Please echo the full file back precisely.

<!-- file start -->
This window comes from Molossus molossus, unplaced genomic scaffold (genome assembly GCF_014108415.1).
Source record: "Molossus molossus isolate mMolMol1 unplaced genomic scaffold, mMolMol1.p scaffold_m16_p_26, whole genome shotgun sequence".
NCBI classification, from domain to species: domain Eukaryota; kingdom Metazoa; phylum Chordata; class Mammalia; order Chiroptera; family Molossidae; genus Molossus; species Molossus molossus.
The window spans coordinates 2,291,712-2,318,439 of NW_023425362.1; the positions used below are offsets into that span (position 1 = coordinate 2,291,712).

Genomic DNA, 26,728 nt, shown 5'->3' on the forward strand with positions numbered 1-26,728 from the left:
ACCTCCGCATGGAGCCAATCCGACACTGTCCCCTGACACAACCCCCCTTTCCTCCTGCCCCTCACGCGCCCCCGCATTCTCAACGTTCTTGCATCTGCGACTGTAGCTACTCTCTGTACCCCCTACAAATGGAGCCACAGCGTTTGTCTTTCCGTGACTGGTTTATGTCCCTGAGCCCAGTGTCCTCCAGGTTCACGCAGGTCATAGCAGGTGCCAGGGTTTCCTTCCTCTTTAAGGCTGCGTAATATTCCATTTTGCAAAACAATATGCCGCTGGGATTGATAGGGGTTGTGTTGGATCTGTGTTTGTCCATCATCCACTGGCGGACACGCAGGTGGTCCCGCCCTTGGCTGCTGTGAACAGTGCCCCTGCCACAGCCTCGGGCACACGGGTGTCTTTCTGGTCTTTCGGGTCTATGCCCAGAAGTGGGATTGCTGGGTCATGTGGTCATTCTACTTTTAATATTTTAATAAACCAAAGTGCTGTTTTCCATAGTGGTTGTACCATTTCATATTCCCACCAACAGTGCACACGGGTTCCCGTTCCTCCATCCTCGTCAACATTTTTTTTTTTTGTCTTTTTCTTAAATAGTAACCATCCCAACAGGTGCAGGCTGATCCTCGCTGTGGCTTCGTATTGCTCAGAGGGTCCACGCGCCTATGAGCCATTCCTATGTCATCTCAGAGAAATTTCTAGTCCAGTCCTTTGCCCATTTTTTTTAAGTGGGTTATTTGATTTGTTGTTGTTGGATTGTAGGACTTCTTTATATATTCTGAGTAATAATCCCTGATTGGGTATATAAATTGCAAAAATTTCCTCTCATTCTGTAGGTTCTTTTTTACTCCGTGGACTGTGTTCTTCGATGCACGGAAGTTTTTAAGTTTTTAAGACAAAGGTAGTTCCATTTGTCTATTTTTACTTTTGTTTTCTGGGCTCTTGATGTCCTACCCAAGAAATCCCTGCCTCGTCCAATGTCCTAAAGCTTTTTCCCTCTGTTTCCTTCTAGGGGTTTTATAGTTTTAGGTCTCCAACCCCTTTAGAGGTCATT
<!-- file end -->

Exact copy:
This window comes from Molossus molossus, unplaced genomic scaffold (genome assembly GCF_014108415.1).
Source record: "Molossus molossus isolate mMolMol1 unplaced genomic scaffold, mMolMol1.p scaffold_m16_p_26, whole genome shotgun sequence".
NCBI classification, from domain to species: domain Eukaryota; kingdom Metazoa; phylum Chordata; class Mammalia; order Chiroptera; family Molossidae; genus Molossus; species Molossus molossus.
The window spans coordinates 2,291,712-2,318,439 of NW_023425362.1; the positions used below are offsets into that span (position 1 = coordinate 2,291,712).

Genomic DNA, 26,728 nt, shown 5'->3' on the forward strand with positions numbered 1-26,728 from the left:
ACCTCCGCATGGAGCCAATCCGACACTGTCCCCTGACACAACCCCCCTTTCCTCCTGCCCCTCACGCGCCCCCGCATTCTCAACGTTCTTGCATCTGCGACTGTAGCTACTCTCTGTACCCCCTACAAATGGAGCCACAGCGTTTGTCTTTCCGTGACTGGTTTATGTCCCTGAGCCCAGTGTCCTCCAGGTTCACGCAGGTCATAGCAGGTGCCAGGGTTTCCTTCCTCTTTAAGGCTGCGTAATATTCCATTTTGCAAAACAATATGCCGCTGGGATTGATAGGGGTTGTGTTGGATCTGTGTTTGTCCATCATCCACTGGCGGACACGCAGGTGGTCCCGCCCTTGGCTGCTGTGAACAGTGCCCCTGCCACAGCCTCGGGCACACGGGTGTCTTTCTGGTCTTTCGGGTCTATGCCCAGAAGTGGGATTGCTGGGTCATGTGGTCATTCTACTTTTAATATTTTAATAAACCAAAGTGCTGTTTTCCATAGTGGTTGTACCATTTCATATTCCCACCAACAGTGCACACGGGTTCCCGTTCCTCCATCCTCGTCAACATTTTTTTTTTTTGTCTTTTTCTTAAATAGTAACCATCCCAACAGGTGCAGGCTGATCCTCGCTGTGGCTTCGTATTGCTCAGAGGGTCCACGCGCCTATGAGCCATTCCTATGTCATCTCAGAGAAATTTCTAGTCCAGTCCTTTGCCCATTTTTTTTAAGTGGGTTATTTGATTTGTTGTTGTTGGATTGTAGGACTTCTTTATATATTCTGAGTAATAATCCCTGATTGGGTATATAAATTGCAAAAATTTCCTCTCATTCTGTAGGTTCTTTTTTACTCCGTGGACTGTGTTCTTCGATGCACGGAAGTTTTTAAGTTTTTAAGACAAAGGTAGTTCCATTTGTCTATTTTTACTTTTGTTTTCTGGGCTCTTGATGTCCTACCCAAGAAATCCCTGCCTCGTCCAATGTCCTAAAGCTTTTTCCCTCTGTTTCCTTCTAGGGGTTTTATAGTTTTAGGTCTCCAACCCCTTTAGAGGTCATT